Is Shareholder Engagement a good thing?

When it reported in 2012, the Kay Review[1] took the view that shareholder engagement is neither good nor bad in itself but that it is the character and quality of that engagement that matters.

Brad Pomfret argues that shareholder engagement is a good thing and should be encouraged generally amongst institutional investors. The exercise of shareholder rights and use of engagement for selfish purposes ulterior to the long term success of the investee company is inevitable given the company structure, but may be reduced by more widespread and transparent engagement.

In considering the view expressed at the top of the page, the logically first question is what is meant by the term “engagement”. It appears that the Kay review used it to mean all forms of involvement with the governance and strategy of the company by shareholders, from activism to stewardship[2].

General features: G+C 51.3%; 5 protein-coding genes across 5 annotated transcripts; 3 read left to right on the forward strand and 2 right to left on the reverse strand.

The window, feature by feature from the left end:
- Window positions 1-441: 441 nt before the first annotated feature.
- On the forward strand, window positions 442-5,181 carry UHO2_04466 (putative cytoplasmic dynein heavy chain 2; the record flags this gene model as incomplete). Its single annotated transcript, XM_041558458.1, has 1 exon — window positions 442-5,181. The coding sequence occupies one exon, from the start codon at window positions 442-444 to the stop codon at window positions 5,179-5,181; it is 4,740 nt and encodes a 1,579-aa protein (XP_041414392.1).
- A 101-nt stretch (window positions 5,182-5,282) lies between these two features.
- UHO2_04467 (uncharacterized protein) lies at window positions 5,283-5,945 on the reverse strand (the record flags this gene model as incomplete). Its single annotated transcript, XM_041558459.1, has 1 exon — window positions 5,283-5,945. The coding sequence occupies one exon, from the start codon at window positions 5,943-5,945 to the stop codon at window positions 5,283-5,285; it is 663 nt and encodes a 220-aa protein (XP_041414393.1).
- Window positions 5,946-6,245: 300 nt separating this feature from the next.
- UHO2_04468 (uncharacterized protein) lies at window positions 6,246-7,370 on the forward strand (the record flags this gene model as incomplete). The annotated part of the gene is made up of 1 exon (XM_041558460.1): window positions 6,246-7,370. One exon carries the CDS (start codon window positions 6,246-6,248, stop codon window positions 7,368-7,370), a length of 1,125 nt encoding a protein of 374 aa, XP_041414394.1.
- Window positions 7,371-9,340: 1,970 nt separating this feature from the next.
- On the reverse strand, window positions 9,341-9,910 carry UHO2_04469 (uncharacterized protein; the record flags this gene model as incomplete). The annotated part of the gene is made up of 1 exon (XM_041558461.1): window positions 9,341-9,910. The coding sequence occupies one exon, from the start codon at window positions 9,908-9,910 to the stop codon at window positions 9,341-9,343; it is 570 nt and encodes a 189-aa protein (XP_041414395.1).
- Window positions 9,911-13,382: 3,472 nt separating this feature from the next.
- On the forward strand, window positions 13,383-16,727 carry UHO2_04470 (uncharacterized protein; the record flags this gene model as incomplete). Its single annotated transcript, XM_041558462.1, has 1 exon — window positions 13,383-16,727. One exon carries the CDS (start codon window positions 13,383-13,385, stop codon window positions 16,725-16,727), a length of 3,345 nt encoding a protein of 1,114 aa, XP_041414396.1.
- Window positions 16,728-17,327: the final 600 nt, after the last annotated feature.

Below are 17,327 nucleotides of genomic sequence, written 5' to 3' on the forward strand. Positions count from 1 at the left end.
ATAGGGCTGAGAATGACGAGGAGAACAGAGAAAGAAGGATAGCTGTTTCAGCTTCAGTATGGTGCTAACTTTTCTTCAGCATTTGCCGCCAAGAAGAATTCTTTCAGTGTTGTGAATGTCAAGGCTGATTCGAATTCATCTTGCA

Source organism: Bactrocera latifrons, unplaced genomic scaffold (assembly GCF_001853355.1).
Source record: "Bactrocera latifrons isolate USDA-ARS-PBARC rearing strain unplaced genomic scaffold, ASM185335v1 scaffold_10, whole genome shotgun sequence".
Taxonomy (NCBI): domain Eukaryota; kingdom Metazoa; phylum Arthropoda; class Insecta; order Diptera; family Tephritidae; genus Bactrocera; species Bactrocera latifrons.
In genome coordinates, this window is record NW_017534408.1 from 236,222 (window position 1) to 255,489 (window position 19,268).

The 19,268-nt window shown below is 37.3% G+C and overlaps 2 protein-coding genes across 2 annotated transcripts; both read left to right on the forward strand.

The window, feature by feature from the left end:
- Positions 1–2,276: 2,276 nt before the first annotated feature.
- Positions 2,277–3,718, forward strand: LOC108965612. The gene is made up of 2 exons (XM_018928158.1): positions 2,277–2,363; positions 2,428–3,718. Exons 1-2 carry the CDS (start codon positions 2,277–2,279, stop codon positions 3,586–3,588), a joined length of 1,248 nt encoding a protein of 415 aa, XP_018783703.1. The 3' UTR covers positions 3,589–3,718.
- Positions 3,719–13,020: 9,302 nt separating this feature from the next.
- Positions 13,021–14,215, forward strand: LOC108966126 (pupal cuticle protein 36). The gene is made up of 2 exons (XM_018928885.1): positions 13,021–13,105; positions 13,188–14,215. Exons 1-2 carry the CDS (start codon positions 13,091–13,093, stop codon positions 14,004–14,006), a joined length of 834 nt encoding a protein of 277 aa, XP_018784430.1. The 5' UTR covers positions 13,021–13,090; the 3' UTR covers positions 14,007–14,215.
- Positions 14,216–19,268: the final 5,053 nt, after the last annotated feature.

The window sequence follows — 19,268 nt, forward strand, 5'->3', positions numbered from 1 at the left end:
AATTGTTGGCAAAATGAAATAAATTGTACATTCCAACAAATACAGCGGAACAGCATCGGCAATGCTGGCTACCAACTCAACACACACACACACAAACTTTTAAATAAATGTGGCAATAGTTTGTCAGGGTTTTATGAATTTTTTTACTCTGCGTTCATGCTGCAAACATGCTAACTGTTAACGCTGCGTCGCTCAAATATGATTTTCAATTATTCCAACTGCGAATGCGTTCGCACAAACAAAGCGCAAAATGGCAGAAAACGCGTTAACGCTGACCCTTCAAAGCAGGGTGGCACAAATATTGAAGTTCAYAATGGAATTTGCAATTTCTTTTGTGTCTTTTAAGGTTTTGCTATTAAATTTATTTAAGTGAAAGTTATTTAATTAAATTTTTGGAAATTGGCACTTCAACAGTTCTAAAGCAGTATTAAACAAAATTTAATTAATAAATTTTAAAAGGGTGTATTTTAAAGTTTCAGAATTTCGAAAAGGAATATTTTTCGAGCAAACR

Next, to consider the hypothesis in context, we must ask what are the particularly important features of the current legal and market environment in the UK. So far as the market is concerned, the first thing to note is the prevalence of institutional investors and, more recently, particularly hedge-fund activists. These type of investors are distinct from others, and particularly the previously more commonplace retail investor, in a number of ways; most notably in that they owe duties to their ultimate beneficiaries and will invariably have better infrastructure and expertise to monitor the investments that they make. Building on these factors, it must be noted that in the fallout from the financial crisis in the UK, institutional investors were criticised for failing to monitor the risk-taking bankers ultimately held responsible[3]; see further the Walker Review (2009).